alternativet o annual performance reviewIs there an alternative to annual performance reviews?  You know, those things that everybody hates, and don’t really accomplish much?  There is.  And the impact it can have on a company is dramatic.

Annual Reviews Don’t Really Make Sense

Just for fun, go to your company’s CEO, or CFO, and tell him (her) that you have a great cost-saving idea.  Suggest that the company could save a lot of person-hours by only doing financial reporting once a year, instead of that pesky monthly or weekly reporting you’re doing now.  Most likely, he will look at you as the most naïve person in the world, then explain to you why that would be a very poor business practice.  Things can change a lot over the course of a year, he’ll tell you.  And if you wait a whole year to find out where your business stands, it could be too late to fix things that are broken, or take advantage of opportunities that present themselves.  He will, of course, be absolutely right.

So why, the question is now begged, do most companies do employee performance reviews only once a year?  Is your company’s human capital really that much less important to the success of its business than its other assets?  Of course not.  Why then, are companies so willing to keep their fingers on their financial pulse, but not on their human pulse.  The answer is two-fold.  First, it’s because we’ve simply always done it that way.  Annual performance reviews have for some reason become generally acceptable business practices.  The second reason we don’t conduct performance reviews more frequently is that most performance reviews are exceedingly arduous and time-consuming processes.  As with many things in business, they are often over-complicated and consequently under-used. There literally just aren’t enough hours in a manager’s day to do these things very often.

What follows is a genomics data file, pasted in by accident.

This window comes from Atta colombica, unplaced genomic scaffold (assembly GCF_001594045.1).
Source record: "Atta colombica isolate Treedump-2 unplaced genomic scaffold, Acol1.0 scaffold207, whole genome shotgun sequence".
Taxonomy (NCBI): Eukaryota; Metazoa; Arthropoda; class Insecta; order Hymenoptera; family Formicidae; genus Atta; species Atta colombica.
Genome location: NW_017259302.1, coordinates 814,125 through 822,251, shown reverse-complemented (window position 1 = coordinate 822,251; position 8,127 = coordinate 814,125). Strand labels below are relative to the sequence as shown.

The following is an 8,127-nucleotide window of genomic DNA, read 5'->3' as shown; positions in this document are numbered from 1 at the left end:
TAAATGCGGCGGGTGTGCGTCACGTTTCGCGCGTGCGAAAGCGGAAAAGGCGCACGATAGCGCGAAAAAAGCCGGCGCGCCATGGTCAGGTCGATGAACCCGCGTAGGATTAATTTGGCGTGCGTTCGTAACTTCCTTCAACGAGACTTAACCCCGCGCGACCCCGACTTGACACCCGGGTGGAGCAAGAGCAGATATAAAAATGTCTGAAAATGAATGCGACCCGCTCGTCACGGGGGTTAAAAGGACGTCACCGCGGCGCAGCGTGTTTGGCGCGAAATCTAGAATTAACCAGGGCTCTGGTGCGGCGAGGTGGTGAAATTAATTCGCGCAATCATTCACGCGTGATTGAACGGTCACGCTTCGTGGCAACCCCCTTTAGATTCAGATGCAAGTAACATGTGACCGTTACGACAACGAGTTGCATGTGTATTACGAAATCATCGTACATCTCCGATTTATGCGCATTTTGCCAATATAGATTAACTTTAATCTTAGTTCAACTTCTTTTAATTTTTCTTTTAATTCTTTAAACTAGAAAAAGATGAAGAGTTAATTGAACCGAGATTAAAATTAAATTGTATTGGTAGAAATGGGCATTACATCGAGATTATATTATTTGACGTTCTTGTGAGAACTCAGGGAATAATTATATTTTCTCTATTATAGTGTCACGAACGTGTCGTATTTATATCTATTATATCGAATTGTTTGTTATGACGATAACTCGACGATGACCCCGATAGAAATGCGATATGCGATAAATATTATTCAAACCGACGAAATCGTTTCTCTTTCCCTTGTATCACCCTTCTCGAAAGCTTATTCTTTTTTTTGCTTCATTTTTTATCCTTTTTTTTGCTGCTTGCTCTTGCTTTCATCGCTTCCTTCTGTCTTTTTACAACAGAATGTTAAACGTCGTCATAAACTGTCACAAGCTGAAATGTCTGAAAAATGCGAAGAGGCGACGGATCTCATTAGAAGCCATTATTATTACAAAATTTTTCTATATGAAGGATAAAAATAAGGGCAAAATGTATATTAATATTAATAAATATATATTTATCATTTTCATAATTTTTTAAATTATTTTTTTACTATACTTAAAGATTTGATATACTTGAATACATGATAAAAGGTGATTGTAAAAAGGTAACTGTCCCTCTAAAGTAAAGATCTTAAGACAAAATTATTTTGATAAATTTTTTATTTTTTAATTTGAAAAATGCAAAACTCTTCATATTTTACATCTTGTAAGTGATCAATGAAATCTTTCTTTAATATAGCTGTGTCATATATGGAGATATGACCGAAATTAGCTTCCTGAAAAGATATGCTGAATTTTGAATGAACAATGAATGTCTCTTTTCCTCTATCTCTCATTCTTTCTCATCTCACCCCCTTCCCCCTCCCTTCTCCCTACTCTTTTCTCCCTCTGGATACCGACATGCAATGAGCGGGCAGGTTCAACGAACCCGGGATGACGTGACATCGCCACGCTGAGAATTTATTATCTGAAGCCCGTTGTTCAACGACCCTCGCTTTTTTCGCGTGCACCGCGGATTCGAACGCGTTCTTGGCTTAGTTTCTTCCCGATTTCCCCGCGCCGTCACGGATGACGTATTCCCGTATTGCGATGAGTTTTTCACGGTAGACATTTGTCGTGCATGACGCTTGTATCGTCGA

Take A Page From Your Accountant

The solution?  Change the way you do performance reviews.  Take a page from your accountant.  You see, most performance reviews in their current formats are the HR equivalent of a full financial audit.  They delve into all the nooks and crannies looking for errors and red flags.  And like an audit, they are highly time-consuming endeavors, which is why most companies conduct them less frequently.  So don’t do an audit.  Prepare, as the accountant does, a monthly report that reviews and tracks key indicators.  Think of it as a human P&L and balance sheet.

Once a month, fill out a simple report for each employee.  Choose eight things – no more – to track.  Review the report with the employee, using it as a coaching tool, then tabulate all of your employees’ ‘scores’ to get a general pulse of work performance.  There are three benefits to this practice:

1. You have a firmer grasp on the value of your human equity

2. Performance issues can be identified and addressed in a timely manner

3. When your year-end performance review comes around, you’ve already done a lot of the work

Keeping a monthly finger on the pulse of your employees’ performance is a great practice.  And when you combine this with the more informal daily or weekly coaching regimen, and the full-scale annual performance review, you will find your ability to develop and motivate your team magnifies dramatically.

Good luck!


Shaun Belding is CEO of The Belding Group of Companies, a global leader in leadership and customer service training and consulting

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